Posted by Heather Mark
How often have you, either in jest or out of frustration, referred to someone as a communist? What about, horror of horrors, a socialist? I will admit that I often besmirch my husband’s good name as a result of failure to appreciate the splendor that is the game of baseball. The term “communist” is not infrequently hurled in his direction during baseball season. (He’s a remarkably patient man in that respect). Seriously, though, these two terms are often used interchangeably and usually to cast aspersions on someone’s political ideology. Scratch the surface, though, and the common understanding of these terms is fairly shallow. That’s not to denigrate anyone’s intellectual abilities. It’s simply that as Americans, we tend to have a visceral reaction to these terms. A vestige of the Cold War, for those of us that experienced it. (Another vestige of the Cold War, for your viewing pleasure). This election cycle seems likely to bring these terms to the forefront again, particularly with the candidacy of Bernie Sanders. I, for one, am very interested to see how he handles running on a democratic-socialist platform. It seems like a good time for a quick primer on the distinction between communism and socialism.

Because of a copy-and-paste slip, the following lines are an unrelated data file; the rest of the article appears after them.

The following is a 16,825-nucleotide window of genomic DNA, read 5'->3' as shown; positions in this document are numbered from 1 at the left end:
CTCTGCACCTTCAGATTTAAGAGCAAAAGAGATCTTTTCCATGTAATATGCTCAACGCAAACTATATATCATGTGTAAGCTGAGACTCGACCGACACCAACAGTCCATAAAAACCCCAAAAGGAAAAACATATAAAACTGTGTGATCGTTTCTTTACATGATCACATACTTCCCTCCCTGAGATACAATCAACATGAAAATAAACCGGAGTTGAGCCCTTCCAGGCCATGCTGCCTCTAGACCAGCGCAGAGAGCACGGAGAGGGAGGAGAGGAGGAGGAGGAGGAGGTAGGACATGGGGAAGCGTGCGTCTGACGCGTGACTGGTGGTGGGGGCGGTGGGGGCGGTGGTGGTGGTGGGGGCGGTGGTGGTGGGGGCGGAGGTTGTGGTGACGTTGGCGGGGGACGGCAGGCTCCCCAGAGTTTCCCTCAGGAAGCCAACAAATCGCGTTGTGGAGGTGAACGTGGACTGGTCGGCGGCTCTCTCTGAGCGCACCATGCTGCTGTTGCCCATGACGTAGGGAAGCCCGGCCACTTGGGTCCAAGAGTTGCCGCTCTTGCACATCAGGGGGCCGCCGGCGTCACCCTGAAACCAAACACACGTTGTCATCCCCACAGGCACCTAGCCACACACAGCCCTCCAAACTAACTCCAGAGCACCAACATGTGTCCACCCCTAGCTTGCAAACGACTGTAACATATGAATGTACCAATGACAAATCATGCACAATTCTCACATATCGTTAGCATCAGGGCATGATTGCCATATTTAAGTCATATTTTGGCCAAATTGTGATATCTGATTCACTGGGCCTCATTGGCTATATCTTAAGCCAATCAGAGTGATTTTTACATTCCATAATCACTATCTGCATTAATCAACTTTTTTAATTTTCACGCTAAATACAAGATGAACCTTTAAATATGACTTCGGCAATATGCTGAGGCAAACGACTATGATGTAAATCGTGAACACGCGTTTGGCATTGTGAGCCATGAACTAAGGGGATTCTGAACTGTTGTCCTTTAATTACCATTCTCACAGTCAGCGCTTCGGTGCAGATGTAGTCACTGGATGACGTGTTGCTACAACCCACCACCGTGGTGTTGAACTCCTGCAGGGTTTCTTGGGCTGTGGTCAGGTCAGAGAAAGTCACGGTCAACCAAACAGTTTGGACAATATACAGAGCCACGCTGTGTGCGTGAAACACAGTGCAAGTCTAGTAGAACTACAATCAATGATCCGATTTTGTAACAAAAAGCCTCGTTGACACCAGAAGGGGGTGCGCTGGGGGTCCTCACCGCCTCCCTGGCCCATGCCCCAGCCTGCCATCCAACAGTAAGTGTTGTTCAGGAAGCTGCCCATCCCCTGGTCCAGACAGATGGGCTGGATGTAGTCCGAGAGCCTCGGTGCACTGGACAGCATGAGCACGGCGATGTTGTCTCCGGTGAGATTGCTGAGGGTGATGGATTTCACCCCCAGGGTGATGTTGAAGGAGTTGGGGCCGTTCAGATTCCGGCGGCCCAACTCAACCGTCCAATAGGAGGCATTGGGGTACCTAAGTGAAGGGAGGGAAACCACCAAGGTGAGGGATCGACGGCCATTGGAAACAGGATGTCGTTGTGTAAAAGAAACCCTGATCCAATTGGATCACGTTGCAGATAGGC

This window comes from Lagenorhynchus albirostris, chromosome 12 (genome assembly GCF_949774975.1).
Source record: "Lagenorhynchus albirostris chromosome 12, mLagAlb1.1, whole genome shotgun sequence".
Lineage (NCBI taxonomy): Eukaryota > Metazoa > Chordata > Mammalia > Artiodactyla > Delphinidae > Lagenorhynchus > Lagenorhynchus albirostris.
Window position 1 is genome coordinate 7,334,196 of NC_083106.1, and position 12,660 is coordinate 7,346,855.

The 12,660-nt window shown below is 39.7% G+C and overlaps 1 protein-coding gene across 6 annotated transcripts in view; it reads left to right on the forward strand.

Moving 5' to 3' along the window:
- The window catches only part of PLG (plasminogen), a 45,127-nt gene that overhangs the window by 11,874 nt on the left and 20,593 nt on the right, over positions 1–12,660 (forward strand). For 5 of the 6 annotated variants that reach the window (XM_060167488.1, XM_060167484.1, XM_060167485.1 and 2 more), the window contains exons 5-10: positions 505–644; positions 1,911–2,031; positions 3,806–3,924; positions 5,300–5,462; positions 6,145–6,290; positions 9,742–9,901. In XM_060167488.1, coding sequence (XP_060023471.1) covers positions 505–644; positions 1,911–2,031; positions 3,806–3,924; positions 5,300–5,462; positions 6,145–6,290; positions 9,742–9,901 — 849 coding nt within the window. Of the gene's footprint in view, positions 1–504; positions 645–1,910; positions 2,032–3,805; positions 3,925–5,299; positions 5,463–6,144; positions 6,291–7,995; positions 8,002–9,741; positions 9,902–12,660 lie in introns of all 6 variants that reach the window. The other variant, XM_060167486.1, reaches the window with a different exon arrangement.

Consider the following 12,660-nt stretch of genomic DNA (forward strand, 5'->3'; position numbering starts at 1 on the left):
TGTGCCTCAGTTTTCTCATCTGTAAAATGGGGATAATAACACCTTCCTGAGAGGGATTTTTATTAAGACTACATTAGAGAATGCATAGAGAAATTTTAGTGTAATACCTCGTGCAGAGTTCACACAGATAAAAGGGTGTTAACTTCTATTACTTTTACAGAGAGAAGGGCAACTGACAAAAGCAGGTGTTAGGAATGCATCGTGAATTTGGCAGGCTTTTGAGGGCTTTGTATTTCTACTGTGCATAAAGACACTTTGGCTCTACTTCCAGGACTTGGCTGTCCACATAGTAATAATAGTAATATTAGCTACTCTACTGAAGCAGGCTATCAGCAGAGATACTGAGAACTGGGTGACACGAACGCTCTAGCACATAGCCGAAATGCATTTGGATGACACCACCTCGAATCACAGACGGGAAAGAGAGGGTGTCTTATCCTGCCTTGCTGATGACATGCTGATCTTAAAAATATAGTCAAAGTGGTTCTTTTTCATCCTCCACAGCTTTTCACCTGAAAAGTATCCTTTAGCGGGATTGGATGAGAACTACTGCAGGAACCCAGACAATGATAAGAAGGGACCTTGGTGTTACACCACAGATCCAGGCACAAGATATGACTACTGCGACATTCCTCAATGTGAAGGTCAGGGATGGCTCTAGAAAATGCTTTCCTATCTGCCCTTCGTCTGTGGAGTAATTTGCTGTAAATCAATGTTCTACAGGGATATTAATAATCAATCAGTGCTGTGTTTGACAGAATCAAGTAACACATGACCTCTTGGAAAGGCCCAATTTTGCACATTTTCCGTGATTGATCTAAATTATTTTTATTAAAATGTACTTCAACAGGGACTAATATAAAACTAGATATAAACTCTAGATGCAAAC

Both socialism and communism are primarily economic models. The basis of both is a common ownership in the means of production. Socialism is practiced widely in Europe and for some reason, Americans tend to equate socialism with healthcare. While certainly state ownership of the healthcare system (commonly referred to as a “one payer system) can be a component of socialism, the reality is that socialism is much more than social programs. There are a number of different variations of socialism, as there are in democracy (see this post). State socialism denotes state ownership of the means of production. When you hear of industries being nationalized (France and their semiconductors), this is an example of state socialism. You can easily see how state socialism may lend itself to inherently non-democratic tendencies – Venezuela and the oil industry under Hugo Chavez. Libertarian socialism, on the other hand, explicitly rejects state ownership as oppressive and seeks to place ownership in the hands of workers (unions) and prefers a weak, decentralized state. Communism takes socialism a step further, advocating for a society without classes, and ultimately without a state apparatus. Read the rest of this entry →